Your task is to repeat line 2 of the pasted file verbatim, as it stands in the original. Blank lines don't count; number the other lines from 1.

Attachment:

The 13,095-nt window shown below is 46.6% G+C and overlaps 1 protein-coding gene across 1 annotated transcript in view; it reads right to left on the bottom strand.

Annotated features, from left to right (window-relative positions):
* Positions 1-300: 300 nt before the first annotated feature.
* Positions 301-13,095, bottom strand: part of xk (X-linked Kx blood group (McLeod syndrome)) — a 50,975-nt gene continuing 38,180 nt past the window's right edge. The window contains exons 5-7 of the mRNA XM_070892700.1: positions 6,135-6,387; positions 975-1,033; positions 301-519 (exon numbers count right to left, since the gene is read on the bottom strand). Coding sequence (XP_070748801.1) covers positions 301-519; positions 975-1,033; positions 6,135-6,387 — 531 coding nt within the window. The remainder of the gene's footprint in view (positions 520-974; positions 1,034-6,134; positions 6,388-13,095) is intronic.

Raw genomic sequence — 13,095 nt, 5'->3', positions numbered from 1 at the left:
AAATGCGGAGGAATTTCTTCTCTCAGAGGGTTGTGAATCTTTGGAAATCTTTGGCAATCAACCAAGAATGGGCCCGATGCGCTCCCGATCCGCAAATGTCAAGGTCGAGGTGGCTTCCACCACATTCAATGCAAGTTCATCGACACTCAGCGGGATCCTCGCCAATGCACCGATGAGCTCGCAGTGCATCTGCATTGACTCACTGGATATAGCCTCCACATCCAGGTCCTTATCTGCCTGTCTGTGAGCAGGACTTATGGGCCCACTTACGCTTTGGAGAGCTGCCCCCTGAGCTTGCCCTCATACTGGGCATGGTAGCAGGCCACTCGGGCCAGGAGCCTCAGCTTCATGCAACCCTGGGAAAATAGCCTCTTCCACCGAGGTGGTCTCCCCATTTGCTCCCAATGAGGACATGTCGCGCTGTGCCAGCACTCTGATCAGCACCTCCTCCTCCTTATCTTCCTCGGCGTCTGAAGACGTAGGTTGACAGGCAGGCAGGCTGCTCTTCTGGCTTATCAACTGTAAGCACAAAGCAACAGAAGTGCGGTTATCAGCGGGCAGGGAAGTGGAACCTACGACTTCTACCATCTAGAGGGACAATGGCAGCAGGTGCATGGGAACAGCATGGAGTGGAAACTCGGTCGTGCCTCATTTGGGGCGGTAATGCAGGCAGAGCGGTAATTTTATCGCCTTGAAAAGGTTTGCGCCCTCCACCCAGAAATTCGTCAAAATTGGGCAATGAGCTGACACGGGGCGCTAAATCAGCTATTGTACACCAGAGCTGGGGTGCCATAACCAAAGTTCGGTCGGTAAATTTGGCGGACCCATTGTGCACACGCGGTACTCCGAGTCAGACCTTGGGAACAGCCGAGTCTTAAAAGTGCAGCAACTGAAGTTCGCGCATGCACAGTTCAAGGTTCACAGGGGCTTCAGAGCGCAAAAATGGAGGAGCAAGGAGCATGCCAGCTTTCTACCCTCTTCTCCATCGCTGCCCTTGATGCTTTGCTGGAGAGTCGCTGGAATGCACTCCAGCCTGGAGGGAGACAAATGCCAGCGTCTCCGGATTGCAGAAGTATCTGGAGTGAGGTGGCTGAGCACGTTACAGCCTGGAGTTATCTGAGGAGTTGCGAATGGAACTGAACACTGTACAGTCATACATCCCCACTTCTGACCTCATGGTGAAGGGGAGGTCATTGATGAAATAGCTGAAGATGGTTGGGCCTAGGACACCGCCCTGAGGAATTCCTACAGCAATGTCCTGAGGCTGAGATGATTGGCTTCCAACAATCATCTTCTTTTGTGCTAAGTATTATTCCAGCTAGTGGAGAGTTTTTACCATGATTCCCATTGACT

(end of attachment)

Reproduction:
Annotated features, from left to right (window-relative positions):